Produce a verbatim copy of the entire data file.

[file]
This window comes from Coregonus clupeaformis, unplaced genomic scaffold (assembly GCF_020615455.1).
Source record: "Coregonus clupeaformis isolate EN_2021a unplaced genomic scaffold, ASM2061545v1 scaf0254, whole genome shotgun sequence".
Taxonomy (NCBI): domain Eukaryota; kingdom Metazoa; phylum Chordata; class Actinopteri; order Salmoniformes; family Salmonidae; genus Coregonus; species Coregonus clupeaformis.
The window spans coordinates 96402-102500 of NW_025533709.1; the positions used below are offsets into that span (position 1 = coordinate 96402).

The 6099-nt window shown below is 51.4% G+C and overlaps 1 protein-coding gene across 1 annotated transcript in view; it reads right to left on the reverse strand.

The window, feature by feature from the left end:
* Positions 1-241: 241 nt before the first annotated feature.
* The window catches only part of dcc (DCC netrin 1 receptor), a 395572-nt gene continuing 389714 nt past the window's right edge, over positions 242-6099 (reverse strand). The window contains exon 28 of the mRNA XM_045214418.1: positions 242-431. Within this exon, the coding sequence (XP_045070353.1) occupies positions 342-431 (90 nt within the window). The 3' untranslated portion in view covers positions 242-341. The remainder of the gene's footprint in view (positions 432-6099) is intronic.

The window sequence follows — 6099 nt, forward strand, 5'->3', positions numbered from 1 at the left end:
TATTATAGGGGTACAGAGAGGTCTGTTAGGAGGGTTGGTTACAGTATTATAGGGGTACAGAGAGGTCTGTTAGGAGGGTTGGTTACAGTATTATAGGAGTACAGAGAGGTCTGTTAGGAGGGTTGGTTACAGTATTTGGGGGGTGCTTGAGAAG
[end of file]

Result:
This window comes from Coregonus clupeaformis, unplaced genomic scaffold (assembly GCF_020615455.1).
Source record: "Coregonus clupeaformis isolate EN_2021a unplaced genomic scaffold, ASM2061545v1 scaf0254, whole genome shotgun sequence".
Taxonomy (NCBI): domain Eukaryota; kingdom Metazoa; phylum Chordata; class Actinopteri; order Salmoniformes; family Salmonidae; genus Coregonus; species Coregonus clupeaformis.
The window spans coordinates 96402-102500 of NW_025533709.1; the positions used below are offsets into that span (position 1 = coordinate 96402).

The 6099-nt window shown below is 51.4% G+C and overlaps 1 protein-coding gene across 1 annotated transcript in view; it reads right to left on the reverse strand.

The window, feature by feature from the left end:
* Positions 1-241: 241 nt before the first annotated feature.
* The window catches only part of dcc (DCC netrin 1 receptor), a 395572-nt gene continuing 389714 nt past the window's right edge, over positions 242-6099 (reverse strand). The window contains exon 28 of the mRNA XM_045214418.1: positions 242-431. Within this exon, the coding sequence (XP_045070353.1) occupies positions 342-431 (90 nt within the window). The 3' untranslated portion in view covers positions 242-341. The remainder of the gene's footprint in view (positions 432-6099) is intronic.

The window sequence follows — 6099 nt, forward strand, 5'->3', positions numbered from 1 at the left end:
TATTATAGGGGTACAGAGAGGTCTGTTAGGAGGGTTGGTTACAGTATTATAGGGGTACAGAGAGGTCTGTTAGGAGGGTTGGTTACAGTATTATAGGAGTACAGAGAGGTCTGTTAGGAGGGTTGGTTACAGTATTTGGGGGGTGCTTGAGAAG